¶ 6 We ordered plaintiff to file the final administrative decision by the Illinois Human Rights Commission as a supplement to the record on appeal as critical dates were missing from the record. This information was necessary for us to perform an independent evaluation of the issue of jurisdiction which includes whether plaintiff had timely exhausted all of her administrative remedies. Neither party filed the requisite jurisdictional statement as part of its appellate brief in compliance with Illinois Supreme Court Rule 341(h)(4)(ii) (July 1, 2008). Illinois courts have consistently held that time limitations for bringing actions before administrative bodies are matters of jurisdiction that cannot be tolled. Fredman Brothers Furniture Co. v. Department of Revenue, 109 Ill. 2d 202, 209-10 (1985); Robinson v. Illinois Human Rights Comm'n, 201 Ill. App. 3d 722, 729 (1990) (requirement that the charge must be filed with Commission within 180 days after alleged violation occurred is jurisdictional and not subject to defense of tolling). Therefore, this court suggests that plaintiffs who exercise their right to file a circuit court case alleging a violation of the Illinois Human Rights Act attach a copy of the Illinois Human Rights Commission's final agency action to their circuit court complaint or otherwise allege sufficient facts with supporting dates in the body of the complaint sufficient to demonstrate that he/she did, in fact, timely exhaust all available administrative remedies at all stages.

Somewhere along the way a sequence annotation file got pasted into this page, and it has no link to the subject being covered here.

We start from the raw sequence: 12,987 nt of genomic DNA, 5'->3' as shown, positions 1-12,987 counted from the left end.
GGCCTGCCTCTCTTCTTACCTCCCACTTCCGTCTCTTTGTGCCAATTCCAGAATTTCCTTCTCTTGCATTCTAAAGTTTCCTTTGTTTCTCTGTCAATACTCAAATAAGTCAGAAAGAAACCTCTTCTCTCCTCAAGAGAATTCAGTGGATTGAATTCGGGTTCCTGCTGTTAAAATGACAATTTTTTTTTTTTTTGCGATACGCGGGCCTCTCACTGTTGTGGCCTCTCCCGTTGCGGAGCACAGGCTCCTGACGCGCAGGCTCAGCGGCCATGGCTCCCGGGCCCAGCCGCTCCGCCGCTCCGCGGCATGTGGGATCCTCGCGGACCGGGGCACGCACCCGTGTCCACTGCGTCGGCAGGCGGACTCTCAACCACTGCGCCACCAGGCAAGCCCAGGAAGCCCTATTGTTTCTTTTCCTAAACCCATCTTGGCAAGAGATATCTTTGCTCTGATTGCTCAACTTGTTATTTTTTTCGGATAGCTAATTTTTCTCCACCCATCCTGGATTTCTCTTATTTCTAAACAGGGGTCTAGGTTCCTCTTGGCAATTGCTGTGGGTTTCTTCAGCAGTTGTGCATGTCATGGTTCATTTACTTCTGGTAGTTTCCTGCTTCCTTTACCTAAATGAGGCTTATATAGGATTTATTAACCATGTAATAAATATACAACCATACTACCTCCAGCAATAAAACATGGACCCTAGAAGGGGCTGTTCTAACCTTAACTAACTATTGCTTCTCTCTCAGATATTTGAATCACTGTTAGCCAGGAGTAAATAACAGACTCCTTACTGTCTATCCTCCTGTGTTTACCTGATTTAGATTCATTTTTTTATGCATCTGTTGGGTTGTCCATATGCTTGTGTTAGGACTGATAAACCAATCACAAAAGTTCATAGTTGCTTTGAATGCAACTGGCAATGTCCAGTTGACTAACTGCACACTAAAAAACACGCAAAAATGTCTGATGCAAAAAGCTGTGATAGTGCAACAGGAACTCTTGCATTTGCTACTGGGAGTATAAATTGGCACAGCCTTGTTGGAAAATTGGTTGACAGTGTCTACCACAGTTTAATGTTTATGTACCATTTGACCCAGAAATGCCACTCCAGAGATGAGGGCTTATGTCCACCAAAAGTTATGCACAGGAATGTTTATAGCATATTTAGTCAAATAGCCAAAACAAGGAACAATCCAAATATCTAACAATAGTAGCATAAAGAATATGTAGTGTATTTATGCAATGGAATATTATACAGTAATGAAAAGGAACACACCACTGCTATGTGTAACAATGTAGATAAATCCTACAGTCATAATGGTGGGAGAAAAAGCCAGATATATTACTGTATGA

¶ 7 The exhaustion of administrative remedies doctrine has long been a fundamental principle of administrative law and an aggrieved party ordinarily cannot seek review in the courts without first pursuing all administrative remedies. Illinois Bell Telephone Co. v. Allphin, 60 Ill. 2d 350, 357-58 (1975). This exhaustion requirement not only conserves valuable judicial time (Castaneda v. Illinois Human Rights Comm'n, 132 Ill. 2d 304, 308 (1989)) but allows a party to possibly succeed before the administrative body, making judicial review unnecessary, (Illinois Bell Telephone Co. v. Allphin, 60 Ill. 2d 350 (1975)) and allows the administrative body with its particular expertise to fully develop and consider important facts (id.).

¶ 8 Our review has determined that plaintiff timely exhausted her administrative remedies and timely appealed the circuit court's grant of defendant's motion for summary judgment. Therefore, this court has jurisdiction to review this appeal.


¶ 10 In February 2005, the defendant hired the plaintiff. She was always covered by the International Association of Machinists and Aerospace Workers, District 8, collective bargaining agreement that the defendant had entered into with the union for Village of Oak Park (the Village) employees.